WASHINGTON (AP) — A new study explains how just four wells forcing massive amounts of drilling wastewater into the ground are probably shaking up Oklahoma.
A Cornell University study published Thursday in the journal Science shows those wells seem to have triggered more than 100 small-to-medium earthquakes in the past five years. Many of the quakes were much farther away from the wells than expected.
The study found that those wells, combined, pour more than 5 million gallons of water daily a mile or two underground into rock formations. The study's lead author, Cornell University seismologist Katie Keranen, says that buildup of fluid creates more pressure that "has to go somewhere."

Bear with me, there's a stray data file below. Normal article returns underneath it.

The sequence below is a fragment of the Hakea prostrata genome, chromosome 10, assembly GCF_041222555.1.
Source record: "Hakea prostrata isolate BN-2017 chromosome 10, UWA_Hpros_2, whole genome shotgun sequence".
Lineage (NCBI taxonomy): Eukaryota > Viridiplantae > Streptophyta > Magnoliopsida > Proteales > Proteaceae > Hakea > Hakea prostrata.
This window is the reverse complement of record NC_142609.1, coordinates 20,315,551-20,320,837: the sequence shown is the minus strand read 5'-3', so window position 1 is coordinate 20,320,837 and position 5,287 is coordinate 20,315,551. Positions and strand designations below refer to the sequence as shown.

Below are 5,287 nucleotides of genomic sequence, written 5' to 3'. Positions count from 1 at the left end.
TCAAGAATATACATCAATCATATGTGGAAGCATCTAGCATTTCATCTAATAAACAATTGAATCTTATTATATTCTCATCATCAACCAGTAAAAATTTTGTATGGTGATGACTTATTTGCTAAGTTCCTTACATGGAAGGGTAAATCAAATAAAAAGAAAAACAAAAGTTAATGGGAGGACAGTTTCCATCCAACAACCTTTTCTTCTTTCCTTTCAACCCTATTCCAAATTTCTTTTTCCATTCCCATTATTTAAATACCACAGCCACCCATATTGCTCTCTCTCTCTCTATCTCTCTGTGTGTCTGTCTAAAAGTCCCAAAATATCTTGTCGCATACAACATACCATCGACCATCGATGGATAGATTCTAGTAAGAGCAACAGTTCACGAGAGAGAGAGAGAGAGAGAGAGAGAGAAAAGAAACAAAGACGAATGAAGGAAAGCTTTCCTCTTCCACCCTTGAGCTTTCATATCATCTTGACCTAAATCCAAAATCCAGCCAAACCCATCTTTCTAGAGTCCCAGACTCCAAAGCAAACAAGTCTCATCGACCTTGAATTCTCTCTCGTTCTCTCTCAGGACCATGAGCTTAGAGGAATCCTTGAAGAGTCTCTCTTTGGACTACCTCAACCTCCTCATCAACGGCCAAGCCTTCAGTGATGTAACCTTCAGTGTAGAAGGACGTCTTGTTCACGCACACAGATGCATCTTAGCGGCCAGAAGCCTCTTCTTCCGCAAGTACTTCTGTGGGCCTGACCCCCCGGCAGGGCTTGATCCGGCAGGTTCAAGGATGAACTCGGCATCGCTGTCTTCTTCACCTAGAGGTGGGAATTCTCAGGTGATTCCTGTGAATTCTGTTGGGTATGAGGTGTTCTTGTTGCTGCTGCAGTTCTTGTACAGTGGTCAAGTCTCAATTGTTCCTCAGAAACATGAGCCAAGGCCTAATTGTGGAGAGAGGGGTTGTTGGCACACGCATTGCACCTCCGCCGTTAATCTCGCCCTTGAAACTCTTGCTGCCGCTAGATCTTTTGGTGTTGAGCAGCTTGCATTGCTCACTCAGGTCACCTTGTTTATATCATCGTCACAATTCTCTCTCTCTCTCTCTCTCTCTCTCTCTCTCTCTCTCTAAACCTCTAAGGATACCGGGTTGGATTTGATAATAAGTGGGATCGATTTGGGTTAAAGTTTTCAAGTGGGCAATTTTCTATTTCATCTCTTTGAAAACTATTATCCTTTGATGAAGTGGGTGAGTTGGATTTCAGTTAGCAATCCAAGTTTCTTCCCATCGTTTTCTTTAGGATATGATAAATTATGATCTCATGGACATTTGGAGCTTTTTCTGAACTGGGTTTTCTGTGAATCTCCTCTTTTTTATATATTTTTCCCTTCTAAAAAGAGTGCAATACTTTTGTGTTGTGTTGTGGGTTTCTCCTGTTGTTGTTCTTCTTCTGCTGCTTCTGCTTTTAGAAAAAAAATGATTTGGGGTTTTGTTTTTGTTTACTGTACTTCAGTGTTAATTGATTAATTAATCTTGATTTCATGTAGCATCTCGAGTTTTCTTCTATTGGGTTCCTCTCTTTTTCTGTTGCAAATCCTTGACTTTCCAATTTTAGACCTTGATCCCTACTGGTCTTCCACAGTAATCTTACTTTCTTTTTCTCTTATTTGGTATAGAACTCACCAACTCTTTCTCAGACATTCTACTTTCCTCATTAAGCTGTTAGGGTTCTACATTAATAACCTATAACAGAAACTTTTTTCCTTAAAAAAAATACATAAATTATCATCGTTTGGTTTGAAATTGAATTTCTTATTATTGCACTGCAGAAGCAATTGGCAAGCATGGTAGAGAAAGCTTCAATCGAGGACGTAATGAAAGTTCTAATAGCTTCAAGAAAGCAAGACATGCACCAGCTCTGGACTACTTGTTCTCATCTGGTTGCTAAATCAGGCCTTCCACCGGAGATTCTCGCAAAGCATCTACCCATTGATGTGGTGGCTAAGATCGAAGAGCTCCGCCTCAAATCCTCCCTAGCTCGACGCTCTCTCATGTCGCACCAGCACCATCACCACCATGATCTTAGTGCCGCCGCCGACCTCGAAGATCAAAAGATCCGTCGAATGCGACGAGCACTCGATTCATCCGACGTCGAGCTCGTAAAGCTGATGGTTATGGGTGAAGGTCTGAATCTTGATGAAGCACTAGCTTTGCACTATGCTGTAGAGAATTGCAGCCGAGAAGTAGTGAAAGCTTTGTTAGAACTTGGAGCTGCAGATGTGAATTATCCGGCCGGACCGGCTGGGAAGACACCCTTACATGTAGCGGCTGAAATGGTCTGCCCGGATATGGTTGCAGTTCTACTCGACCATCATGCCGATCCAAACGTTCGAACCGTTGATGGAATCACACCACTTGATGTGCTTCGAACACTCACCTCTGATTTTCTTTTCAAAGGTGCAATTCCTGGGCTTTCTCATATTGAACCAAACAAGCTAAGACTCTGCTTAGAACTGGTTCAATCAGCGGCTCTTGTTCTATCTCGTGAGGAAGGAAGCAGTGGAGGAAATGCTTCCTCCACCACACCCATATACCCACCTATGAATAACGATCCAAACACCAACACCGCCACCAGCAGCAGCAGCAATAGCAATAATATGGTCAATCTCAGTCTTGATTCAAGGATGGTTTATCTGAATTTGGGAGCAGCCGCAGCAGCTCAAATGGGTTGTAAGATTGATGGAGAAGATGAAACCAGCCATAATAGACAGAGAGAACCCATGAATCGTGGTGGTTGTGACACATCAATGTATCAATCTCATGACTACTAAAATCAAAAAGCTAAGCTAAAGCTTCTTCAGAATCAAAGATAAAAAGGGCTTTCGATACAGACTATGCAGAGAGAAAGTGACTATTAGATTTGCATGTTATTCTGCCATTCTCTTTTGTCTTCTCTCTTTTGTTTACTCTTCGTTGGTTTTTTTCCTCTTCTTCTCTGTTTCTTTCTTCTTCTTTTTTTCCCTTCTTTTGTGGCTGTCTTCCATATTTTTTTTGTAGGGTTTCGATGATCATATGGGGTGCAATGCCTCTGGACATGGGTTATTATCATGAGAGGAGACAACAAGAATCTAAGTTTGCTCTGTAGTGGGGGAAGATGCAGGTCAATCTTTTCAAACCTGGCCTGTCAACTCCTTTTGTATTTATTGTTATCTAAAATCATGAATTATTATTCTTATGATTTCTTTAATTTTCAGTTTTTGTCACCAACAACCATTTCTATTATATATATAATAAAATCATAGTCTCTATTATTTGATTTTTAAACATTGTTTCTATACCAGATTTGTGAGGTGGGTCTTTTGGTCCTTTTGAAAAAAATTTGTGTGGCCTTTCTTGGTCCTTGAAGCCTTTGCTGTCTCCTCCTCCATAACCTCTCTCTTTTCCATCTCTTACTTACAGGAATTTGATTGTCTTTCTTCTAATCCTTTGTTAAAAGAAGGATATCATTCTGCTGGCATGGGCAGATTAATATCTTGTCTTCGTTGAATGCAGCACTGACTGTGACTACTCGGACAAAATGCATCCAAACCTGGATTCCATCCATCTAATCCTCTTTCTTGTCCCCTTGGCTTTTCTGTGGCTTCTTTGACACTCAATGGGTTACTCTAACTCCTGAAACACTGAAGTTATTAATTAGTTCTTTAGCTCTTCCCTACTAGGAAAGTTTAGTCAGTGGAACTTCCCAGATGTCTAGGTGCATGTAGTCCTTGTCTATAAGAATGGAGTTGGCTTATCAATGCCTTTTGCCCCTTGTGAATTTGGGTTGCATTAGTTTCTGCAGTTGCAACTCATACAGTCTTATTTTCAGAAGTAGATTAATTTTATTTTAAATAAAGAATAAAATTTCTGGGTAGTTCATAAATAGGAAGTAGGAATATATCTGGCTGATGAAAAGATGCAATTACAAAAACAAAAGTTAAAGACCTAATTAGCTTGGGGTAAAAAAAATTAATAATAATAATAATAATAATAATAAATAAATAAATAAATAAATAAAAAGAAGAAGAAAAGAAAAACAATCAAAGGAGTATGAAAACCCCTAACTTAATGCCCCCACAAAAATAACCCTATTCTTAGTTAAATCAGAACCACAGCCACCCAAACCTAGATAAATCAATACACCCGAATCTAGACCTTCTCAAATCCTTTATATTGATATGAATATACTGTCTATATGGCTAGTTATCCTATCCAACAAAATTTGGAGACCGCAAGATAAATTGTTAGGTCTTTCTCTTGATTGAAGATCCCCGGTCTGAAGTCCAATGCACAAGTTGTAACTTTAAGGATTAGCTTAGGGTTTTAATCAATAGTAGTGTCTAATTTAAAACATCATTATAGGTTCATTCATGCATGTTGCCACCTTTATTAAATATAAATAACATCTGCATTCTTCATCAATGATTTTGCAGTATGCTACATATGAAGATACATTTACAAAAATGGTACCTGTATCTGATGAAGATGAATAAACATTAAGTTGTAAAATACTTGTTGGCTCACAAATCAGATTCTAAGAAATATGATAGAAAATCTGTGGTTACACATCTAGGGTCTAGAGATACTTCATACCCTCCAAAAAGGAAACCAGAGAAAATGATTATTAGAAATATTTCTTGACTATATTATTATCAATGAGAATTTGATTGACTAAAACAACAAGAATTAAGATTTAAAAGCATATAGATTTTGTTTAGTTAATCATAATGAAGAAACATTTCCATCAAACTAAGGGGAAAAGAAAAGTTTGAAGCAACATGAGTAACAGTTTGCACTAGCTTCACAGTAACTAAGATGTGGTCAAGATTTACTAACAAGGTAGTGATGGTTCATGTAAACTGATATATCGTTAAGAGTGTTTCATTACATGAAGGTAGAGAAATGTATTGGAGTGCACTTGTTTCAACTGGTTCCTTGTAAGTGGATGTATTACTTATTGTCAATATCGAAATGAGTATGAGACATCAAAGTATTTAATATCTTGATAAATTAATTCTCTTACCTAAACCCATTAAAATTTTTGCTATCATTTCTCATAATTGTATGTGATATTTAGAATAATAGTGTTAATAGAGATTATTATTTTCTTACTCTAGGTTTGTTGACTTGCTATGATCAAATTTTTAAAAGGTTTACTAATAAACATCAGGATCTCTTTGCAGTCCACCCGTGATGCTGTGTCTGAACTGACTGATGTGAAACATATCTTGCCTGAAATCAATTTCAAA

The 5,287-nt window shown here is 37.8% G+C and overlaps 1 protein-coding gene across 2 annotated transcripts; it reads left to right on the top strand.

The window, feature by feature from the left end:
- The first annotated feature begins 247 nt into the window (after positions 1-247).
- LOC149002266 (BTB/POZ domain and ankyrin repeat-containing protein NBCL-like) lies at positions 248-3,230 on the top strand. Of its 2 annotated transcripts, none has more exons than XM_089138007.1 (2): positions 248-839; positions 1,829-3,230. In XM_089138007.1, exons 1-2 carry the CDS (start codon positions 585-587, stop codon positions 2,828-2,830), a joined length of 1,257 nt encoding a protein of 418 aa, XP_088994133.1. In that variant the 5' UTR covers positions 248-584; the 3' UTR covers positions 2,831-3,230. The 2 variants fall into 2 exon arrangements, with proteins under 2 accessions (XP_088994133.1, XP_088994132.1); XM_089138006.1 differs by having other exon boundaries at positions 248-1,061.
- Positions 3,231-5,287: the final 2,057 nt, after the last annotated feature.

Researchers originally figured the water diffused through underground rocks slowly, but Keranen says instead it's moving faster and farther and triggers quake fault lines that already were likely ready to move. She adds that not much added pressure is needed to trigger the fault lines.
The study shows the likely way in which the pressure can trigger fault lines, which already existed yet were not too active. Keranen says, however, that researchers need more detail on the liquid injections themselves to absolutely prove the case.
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